Board Exams May Not Be The Same Anymore! Here’s Why

Final Draft National Education Policy Awaiting Centre's Nod

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New Delhi: The Final version of the draft National Education Policy (NEP) has proposed game-changing reforms at the secondary, higher secondary and university level education in the country.

The policy, which is a refined version of the draft NEP presented to the government by the K Kasturirangan committee in May this year, is likely to be taken up by the Union Cabinet soon.

Here’s a snippet of the final draft that has been reported by sections in the media.

Reforms in board examinations:

Students will have the flexibility in choosing the subjects for the class X and class XII board exams. The exam will be structured in a fashion which tests the core capacities of a student rather than coaching and memorising. It will be competency-based, test the higher-order skills such as analysis, critical thinking and conceptual clarity. According to some reports, the policy has stated that the present examination system is regressive in nature, “replacing valuable time for learning with excessive exam coaching and preparation”.

NCERT will prepare the detailed guidelines of the new format of the exams, which is likely to replace the existing system from 2022 calendar year, some reports suggested.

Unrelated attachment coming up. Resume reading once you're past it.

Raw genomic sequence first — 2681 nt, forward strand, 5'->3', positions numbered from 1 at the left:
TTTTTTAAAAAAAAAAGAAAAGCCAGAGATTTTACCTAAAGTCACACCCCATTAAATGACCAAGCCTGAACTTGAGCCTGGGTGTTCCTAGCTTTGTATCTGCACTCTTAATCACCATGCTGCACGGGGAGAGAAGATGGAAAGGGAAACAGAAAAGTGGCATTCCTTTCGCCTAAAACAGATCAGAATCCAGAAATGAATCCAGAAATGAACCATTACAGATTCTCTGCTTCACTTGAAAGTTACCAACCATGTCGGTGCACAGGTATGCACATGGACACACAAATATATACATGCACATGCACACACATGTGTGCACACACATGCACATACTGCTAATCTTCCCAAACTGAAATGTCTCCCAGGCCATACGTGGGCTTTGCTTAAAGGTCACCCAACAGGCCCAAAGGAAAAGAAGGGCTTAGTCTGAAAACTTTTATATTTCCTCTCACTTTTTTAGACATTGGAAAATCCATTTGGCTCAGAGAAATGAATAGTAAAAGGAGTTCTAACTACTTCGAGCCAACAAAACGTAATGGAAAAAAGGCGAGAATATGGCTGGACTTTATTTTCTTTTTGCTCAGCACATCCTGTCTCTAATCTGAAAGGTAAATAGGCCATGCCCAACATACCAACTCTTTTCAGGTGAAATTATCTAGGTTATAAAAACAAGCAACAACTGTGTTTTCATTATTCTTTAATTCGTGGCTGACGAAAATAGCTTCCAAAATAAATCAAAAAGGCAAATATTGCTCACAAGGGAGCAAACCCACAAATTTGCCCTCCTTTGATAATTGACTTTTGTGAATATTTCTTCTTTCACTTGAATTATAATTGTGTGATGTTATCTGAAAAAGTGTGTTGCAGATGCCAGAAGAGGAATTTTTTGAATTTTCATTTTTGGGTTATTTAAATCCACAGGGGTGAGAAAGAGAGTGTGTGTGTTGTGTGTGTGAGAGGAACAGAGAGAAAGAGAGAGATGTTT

Single entrance for all undergraduate programmes: 

Admission to all undergraduate programmes in the higher educational institutes will be done through a common entrance test conducted by the National Testing Authority.

Weightage to national competitions:

Weightage will be given to national competitions such as olympiads, sporting activities. This will also be taken into account for admissions to the IITs and NITs.

RTE up to class XII:

The Right to Education Act will be extended up to class XII. What this means is that every child will have access to free and compulsory education up to the higher secondary level. As of now, this Act is applicable only up to class VIII. Under this Act, 25 per cent of the seats are reserved for children in neighbourhood private schools coming from economically weaker sections of the society.

Medium of instruction in the mother tongue:

The policy has made it clear that the medium of instruction should be in mother tongue up to class VIII. When the draft policy was unveiled in May, some states had interpreted this section as making Hindi compulsory for all states.

Joint monitoring by Centre and the States:

The Human Resource and Development Ministry has prepared a roadmap for policy implementation. It calls for careful planning, joint monitoring and “collaborative implementation”.

The policy has suggested joint efforts by the Centre and the States to meet human, infrastructural and financial requirements for the implementation of the new education system.

At the Central Advisory Board of Education meeting last month, several state chief ministers had raised concerns about the financial implication in executing the policy. The drafting committee has remained silent on this aspect.

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